Last week, Rep. Joe Crowley (D-Queens, the Bronx), vice chair of the House Democratic Caucus, announced that he and 25 bipartisan members of Congress sent a letter to the U.S. Department of Transportation and the Office of Management and Budget urging the agencies to develop and support a plan to design and replace the ships used by our nation’s six state maritime academies.
In the November letter, the lawmakers expressed concern over the aging multimission vessels being used to train future generations of maritime workers and 70% of new Coast Guard licensed officers each year. While the average ship is 35-years-old, SUNY Maritime College’s Empire State VI, which serves as the training ship for other maritime schools, is 52 — well past its useful lifespan.
The full text of the letter to Anthony Foxx, the Transportation secretary, and Shaun Donovan, OMB director, is below:
November 21, 2014
Dear Secretary Foxx and Director Donovan:
We would like to draw your attention to a major challenge facing our nation’s maritime industries and urge you to develop and support a plan to design and replace the country’s multi-mission vessels.
As you know, the maritime industry is an essential part of our nation’s economy, in addition to playing a critical role in national security. Each year, the industry creates over $100 billion in output, employing 1.5 million Americans and paying tens of billions in wages and benefits. The United States has long maintained a strong maritime industry because of concerted investments in the sector, including in the ships used by the nation’s six State Maritime Academies (SMAs).
Now, however, the academies find themselves without a clear program to replace their seriously-aging multi-mission training vessels. Without these vessels, the SMAs will not have sufficient means to train future generations of maritime workers, not to mention 70 percent of the nation’s new United States Coast Guard licensed officers each year. This would harm thousands of students from all 50 states who receive training at the academies, and it couldn’t come at a worse time – the Department of Labor estimates that the industry will grow by 15 percent over the next four years, including jobs in shipping, natural resources and more. But, if we don’t fully prepare our own students there is a real risk those jobs could go elsewhere.
Our nation’s students aren’t the only ones who would benefit from replacing these aging vessels. The American shipbuilding industry could benefit greatly from the development of the SMA ships. These investments create a broader ripple throughout the economy – the U.S. Maritime Administration (MARAD) estimates that every job in the shipbuilding industry indirectly supports 2.7 jobs in related industries. And most importantly, these jobs would be created right here at home, directly benefiting American workers who are still recovering from the recent economic recession.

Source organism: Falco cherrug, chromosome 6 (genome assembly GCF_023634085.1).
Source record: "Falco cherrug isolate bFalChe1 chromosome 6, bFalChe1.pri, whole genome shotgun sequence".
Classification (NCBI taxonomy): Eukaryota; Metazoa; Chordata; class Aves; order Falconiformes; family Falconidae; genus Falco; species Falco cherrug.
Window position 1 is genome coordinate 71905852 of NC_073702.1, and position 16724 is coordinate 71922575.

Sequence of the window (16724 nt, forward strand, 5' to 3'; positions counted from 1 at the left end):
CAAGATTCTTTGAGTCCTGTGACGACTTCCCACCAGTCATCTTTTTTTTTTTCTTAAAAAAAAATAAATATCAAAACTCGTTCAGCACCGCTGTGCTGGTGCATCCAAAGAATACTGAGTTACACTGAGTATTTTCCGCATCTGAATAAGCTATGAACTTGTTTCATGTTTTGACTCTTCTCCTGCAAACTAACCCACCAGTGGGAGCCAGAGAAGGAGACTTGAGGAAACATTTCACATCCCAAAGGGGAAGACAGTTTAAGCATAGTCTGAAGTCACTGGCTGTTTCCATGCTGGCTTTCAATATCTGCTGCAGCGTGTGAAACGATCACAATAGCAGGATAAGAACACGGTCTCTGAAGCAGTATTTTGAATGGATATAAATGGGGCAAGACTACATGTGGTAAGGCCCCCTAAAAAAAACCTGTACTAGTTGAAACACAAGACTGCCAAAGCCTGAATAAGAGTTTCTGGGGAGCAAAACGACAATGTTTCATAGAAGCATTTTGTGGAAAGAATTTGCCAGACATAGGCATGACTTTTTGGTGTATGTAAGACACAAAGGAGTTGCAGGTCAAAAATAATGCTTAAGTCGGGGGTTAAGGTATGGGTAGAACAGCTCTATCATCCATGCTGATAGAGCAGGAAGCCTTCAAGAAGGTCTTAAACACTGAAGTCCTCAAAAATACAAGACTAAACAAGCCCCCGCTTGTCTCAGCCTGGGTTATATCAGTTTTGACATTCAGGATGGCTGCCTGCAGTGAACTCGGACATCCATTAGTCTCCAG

Those beyond the maritime industry would also benefit from ship replacement. That’s because in addition to providing federally-mandated at-sea training, the vessels serve on missions related to national security, particularly during national emergencies like natural disasters. For example, the ships were deployed to provide needed assistance following Hurricane Katrina in New Orleans and Superstorm Sandy in New York. Having more available and reliable vessels can make all the difference in the aftermath of a disaster by allowing humanitarian assistance to reach thousands of additional people and help areas recover.
The average age of the SMA ships is 35 years. In the case of SUNY Maritime College, Empire State VI is 52 years old, near the end of its useful lifespan. The ships used by other academies will soon reach the end of their life spans as well. To address their critical need, the SMAs have begun the process of recapitalizing the academy training vessel fleet, and we strongly urge you to request the funds for a new ship design and multi-year replacement budget in your FY2016 budget request. A proactive programmatic approach is required to recapitalize the aging training ship fleet.
Thank you for your attention to the important role of modern training vessels.
Robert J. Wittman
William R. Keating
Jose E. Serrano
Timothy H. Bishop
Charles B. Rangel
William L. Owens
Carolyn B. Maloney
Eliot L. Engel
Peter T. King
Steven M. Palazzo
Michael H. Michaud
Elizabeth H. Esty
Frederica S. Wilson
Randy K. Weber, Sr.